There’s a lot of info there about checking train times, train fares, where to book tickets online, stuff like that. When I am planning anything train-related I go to that website and I rarely need to check anywhere else as most of the information I need is right there. Also, if you’ve checked the whole website and you can’t find the info you need, you can actually email the guy who runs the website and ask him for advice.

    1. Hi Maria,
      I trained part-way through Europe on a couple occasions, and found that for me, the most practical way was to just buy a train ticket at the train station without trying to plan in advance. It can be stressful to plan in advance, and as long as you have an idea of where you want to go (making sure that there is a train station in the city you plan to visit) then the freedome to keep an open schedule and spend a few days/less in any given place you feel can be fun. The trains in Europe I found to be very easy, for international travel as well as most innercity subway travel. Maybe not what you were looking for as far as advice, but I hope it helps in a small way!

      1. I agree! Not booking a train in advance gives you flexibility — if you discover that you really, really love a particular place, you can stay there longer than you originally intended to.

        I would just recommend booking trains in advance for cost-saving purposes, especially for intercity/inter-country trains — the difference between advance fares and fares on the actual day can be staggering.

  8. Great post. I’ve used trains extensively in Europe and the United States and far prefer them to planes. Comfortable seats, more room generally, you can walk around, watch the scenery. And the food is far far far (did I mention far?) better than the airlines; if I’m in France, I’ll board with a baguette and a half bottle of Mumm in my bag. Plus the romance of train travel. Have you ever heard the Steve Goodman song, City of New Orleans? It’s what I always think of when I travel.

    1. You know, I must admit I hadn’t heard the song before, but I Googled it and became a convert after hearing the first few lines. I can imagine a train pulling out of the station into the sun and going past endless fields — that’s what the tune brings to my mind. Thank you!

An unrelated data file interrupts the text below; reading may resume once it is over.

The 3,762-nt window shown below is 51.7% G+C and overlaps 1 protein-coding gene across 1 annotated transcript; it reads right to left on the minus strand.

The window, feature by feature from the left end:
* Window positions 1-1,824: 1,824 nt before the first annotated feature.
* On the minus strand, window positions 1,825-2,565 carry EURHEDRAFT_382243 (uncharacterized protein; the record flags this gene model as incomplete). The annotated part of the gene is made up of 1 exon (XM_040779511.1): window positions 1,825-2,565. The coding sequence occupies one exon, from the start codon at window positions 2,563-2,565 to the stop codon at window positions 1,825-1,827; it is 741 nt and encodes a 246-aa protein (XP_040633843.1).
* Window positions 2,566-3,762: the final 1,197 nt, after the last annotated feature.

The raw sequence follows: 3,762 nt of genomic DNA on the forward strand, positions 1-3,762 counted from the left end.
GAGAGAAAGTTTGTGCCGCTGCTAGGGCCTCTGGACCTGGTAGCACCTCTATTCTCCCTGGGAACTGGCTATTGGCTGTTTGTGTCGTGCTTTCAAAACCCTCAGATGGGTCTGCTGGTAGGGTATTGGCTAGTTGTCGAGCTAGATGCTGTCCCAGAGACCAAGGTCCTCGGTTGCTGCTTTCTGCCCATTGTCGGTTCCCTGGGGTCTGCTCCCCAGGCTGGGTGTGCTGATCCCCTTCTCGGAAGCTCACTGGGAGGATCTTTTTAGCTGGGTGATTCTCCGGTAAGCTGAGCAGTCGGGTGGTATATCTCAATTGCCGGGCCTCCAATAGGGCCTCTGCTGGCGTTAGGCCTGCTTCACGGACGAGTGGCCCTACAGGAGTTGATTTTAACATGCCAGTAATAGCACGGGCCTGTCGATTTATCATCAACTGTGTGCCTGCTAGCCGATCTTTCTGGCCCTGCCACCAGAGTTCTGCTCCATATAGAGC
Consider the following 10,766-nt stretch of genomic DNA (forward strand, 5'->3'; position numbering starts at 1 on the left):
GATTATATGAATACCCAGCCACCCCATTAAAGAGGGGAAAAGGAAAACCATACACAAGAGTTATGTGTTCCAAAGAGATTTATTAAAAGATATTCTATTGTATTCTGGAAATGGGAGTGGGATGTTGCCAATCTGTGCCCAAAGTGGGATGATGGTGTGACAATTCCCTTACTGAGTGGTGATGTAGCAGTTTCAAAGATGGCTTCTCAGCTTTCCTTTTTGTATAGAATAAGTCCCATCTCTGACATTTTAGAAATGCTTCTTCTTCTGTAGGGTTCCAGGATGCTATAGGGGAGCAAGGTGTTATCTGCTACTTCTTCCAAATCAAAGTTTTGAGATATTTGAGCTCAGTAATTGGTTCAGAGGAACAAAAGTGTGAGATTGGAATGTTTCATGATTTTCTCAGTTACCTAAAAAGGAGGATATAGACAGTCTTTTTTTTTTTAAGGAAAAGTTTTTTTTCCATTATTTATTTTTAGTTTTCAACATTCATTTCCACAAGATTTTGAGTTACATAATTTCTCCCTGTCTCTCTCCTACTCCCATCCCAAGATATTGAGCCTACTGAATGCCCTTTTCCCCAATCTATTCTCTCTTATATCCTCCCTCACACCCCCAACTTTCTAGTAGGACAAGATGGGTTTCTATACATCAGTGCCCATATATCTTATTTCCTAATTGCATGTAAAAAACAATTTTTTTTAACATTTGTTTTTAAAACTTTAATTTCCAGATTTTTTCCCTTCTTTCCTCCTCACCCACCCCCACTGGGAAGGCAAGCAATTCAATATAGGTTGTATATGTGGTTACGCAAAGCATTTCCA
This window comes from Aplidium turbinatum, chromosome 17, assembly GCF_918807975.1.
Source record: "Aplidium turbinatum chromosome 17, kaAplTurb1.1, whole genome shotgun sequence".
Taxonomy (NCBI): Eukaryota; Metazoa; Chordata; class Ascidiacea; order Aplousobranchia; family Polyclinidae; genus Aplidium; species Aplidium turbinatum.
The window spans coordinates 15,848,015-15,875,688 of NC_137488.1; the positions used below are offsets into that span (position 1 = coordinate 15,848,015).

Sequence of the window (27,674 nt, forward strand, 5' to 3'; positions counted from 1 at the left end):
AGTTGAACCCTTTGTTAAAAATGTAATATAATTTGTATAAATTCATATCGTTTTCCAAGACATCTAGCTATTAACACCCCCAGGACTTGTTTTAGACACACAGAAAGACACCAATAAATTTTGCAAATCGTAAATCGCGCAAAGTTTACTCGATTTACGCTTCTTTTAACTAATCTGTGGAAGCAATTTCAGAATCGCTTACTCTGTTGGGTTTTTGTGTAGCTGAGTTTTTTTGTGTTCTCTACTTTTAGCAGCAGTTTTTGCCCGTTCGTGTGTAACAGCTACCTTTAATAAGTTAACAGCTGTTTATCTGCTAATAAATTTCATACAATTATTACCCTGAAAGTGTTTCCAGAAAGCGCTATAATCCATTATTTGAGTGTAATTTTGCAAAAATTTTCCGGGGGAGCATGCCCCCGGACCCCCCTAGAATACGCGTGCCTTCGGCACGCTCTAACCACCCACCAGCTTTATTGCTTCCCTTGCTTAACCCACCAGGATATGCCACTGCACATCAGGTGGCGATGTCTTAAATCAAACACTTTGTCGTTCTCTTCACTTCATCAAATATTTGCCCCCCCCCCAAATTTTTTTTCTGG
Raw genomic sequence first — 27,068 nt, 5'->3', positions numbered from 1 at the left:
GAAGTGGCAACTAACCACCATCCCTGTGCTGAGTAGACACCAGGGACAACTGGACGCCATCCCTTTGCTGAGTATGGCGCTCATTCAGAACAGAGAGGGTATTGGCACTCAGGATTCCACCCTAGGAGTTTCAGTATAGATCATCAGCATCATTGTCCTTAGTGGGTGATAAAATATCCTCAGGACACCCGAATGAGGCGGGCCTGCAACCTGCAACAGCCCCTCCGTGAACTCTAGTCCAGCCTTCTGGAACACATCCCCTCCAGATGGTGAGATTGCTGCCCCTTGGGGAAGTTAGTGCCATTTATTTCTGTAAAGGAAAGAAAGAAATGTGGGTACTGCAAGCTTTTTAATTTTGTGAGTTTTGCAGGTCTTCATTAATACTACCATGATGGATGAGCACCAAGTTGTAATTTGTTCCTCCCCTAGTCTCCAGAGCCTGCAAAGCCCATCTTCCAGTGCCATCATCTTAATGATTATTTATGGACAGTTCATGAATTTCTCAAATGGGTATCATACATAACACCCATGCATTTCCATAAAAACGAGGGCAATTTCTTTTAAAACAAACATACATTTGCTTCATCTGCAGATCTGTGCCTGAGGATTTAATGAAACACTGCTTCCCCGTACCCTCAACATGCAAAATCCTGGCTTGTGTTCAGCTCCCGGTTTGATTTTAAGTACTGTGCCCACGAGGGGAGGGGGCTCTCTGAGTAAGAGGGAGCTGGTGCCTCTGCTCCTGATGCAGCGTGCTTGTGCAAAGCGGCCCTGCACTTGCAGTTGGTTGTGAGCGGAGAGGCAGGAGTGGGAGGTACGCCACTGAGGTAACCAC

9. loved reading your post 🙂 and I’m leaving a mental note to myself to travel more often by train… 🙂 which I had more time though… 🙂

  10. Hi, I love your posts and your travel!
    Just that if you stay in France for any time longer you won’t be saying train is reliable (at least not in France)… They do strike all the time meaning they can cancel yours at the last minute. And I was once stuck in Pairs on New Year Eve (!!!) instead of going back home because of some really stupid reason. Sorry, I like to complain to anyone about French train.
    I think it happens only in France and I agree that train is still much better than plane.

    1. Hi Lapin! I’ve heard about the strikes, and I think it happens in other countries too. I’ve also heard there was an ATC strike in France recently. I’ve just been lucky not to have had my travel plans messed up by strikes yet. 🙂

      1. Yes they did another strike like just 2 weeks ago (for weeks this time). There were days where more than 50% of the trains were cancelled. Paris was a mess!
        Fingers crossed for you to never have your plans messed by these sncf guys 🙂

  11. These are great reasons! I’m planning to study abroad in Madrid in the future. I’ve heard that it’s so easy to go from country to country via train, and I can’t wait to visit my friends studying abroad in other European countries!

  12. I couldn’t agree more. In a few days I’m off for a month in Europe, much of which will be riding the rails in Germany. I’m 6ft 2in, so it’s easy to imagine how much I enjoy the tightly-packed seating on planes these days. I’m waiting for the first trans-Atlantic tunnel with train service to the continent. ~James